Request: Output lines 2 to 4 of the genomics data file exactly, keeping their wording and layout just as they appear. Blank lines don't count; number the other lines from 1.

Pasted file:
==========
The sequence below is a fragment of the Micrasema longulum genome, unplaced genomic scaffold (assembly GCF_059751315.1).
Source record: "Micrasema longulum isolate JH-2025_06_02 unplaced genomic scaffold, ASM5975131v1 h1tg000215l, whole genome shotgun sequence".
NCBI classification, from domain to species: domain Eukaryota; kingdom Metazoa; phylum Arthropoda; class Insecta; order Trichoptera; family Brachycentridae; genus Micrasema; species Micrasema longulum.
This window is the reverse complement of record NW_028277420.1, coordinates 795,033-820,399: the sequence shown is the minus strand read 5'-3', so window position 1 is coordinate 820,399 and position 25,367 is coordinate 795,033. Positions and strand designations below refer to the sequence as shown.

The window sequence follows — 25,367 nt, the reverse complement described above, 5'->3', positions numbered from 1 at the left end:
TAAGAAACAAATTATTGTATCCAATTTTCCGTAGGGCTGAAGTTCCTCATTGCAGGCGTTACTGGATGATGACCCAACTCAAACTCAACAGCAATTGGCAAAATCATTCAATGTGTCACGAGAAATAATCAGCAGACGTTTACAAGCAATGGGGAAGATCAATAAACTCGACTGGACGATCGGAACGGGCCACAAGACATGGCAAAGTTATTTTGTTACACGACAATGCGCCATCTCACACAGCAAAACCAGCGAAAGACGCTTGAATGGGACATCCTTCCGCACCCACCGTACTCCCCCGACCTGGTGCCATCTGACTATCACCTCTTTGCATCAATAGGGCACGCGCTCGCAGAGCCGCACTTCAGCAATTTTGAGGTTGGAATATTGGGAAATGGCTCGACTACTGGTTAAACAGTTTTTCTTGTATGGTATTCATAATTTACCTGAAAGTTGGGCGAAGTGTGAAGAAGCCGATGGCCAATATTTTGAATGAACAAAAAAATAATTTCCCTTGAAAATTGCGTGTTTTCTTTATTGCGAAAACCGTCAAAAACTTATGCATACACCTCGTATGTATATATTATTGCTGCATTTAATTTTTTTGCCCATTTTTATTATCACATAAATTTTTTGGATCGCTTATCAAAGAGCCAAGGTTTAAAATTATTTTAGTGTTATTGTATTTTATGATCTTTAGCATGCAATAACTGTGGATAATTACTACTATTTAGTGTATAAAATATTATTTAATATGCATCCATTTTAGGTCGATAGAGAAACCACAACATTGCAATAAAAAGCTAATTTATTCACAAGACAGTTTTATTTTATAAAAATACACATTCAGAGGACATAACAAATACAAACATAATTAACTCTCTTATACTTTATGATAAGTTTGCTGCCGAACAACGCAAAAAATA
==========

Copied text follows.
Source record: "Micrasema longulum isolate JH-2025_06_02 unplaced genomic scaffold, ASM5975131v1 h1tg000215l, whole genome shotgun sequence".
NCBI classification, from domain to species: domain Eukaryota; kingdom Metazoa; phylum Arthropoda; class Insecta; order Trichoptera; family Brachycentridae; genus Micrasema; species Micrasema longulum.
This window is the reverse complement of record NW_028277420.1, coordinates 795,033-820,399: the sequence shown is the minus strand read 5'-3', so window position 1 is coordinate 820,399 and position 25,367 is coordinate 795,033. Positions and strand designations below refer to the sequence as shown.